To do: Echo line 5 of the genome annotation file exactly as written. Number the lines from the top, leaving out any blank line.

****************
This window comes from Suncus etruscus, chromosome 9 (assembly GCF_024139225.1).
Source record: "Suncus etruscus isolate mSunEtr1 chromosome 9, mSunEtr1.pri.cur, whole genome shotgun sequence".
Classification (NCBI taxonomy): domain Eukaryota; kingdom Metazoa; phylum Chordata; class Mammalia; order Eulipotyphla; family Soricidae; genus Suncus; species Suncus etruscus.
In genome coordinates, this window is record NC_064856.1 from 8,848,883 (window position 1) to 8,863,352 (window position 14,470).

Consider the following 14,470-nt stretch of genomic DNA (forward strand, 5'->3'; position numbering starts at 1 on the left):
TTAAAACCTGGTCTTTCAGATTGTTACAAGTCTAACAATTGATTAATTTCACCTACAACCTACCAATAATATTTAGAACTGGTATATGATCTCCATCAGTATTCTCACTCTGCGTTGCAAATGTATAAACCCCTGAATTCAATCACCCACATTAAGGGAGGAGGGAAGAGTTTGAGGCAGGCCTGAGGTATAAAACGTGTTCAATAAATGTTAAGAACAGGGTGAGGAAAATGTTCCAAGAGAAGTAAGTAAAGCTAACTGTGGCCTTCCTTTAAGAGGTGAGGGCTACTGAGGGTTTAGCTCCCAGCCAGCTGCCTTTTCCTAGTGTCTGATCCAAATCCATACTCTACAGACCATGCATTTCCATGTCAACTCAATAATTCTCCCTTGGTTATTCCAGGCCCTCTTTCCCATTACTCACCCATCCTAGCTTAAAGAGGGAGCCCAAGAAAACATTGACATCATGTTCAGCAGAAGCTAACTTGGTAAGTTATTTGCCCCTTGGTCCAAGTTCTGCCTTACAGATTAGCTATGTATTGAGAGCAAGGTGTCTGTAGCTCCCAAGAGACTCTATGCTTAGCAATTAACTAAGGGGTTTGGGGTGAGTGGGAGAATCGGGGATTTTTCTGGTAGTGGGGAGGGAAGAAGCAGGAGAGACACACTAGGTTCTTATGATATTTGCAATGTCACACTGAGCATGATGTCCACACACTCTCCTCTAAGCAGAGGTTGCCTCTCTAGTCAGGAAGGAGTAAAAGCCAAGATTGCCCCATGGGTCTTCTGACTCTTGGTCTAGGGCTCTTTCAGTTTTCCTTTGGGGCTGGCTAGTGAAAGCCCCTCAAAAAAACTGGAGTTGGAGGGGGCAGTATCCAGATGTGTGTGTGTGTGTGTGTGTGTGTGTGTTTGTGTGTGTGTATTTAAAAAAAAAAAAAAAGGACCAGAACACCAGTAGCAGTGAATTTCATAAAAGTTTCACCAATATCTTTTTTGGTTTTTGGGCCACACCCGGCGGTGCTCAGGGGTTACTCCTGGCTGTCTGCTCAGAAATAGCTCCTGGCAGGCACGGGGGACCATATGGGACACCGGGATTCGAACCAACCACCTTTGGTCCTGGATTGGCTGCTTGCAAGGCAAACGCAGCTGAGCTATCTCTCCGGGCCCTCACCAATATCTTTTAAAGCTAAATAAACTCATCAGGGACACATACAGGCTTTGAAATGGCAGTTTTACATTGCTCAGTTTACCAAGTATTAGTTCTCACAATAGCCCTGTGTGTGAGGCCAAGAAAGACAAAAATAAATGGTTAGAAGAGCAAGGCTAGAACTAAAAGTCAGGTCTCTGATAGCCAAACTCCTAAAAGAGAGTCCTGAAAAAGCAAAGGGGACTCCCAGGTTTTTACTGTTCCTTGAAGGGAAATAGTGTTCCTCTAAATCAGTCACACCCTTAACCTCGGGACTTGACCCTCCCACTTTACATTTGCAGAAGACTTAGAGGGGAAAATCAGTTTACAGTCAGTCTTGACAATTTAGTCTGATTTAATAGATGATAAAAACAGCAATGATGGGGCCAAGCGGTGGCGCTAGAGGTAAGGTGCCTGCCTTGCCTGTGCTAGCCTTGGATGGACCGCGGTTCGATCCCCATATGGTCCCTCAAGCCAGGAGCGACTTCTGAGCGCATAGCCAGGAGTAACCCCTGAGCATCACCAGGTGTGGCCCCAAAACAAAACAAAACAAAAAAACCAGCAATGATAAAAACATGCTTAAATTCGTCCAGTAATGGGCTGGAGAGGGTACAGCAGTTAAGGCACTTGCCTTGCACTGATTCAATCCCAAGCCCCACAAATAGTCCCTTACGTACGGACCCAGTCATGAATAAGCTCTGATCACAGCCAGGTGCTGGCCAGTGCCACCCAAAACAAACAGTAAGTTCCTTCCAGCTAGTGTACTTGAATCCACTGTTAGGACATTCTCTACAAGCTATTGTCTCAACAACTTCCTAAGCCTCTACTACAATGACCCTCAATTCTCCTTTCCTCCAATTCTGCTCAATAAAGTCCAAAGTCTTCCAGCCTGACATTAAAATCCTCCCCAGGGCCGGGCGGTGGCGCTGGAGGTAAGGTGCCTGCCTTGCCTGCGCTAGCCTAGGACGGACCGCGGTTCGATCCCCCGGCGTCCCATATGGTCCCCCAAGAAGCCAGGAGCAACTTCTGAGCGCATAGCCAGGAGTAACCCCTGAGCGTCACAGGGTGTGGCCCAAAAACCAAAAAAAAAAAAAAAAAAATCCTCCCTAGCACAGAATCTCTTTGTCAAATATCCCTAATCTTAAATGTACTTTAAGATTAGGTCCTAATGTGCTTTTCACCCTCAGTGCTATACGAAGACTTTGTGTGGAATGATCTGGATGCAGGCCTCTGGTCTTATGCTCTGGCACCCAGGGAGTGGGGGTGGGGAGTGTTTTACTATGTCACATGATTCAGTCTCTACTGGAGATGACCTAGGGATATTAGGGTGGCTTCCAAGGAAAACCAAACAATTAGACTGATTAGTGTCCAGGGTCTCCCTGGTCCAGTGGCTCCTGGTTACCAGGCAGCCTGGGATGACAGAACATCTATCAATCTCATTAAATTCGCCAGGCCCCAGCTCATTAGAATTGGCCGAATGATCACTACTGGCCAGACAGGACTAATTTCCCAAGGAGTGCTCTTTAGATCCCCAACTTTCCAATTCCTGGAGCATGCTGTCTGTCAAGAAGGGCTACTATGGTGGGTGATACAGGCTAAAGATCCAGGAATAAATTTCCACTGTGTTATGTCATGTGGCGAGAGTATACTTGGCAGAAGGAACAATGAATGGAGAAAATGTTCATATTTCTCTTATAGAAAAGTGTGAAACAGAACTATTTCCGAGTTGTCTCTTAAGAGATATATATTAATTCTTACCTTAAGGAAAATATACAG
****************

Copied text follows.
Consider the following 14,470-nt stretch of genomic DNA (forward strand, 5'->3'; position numbering starts at 1 on the left):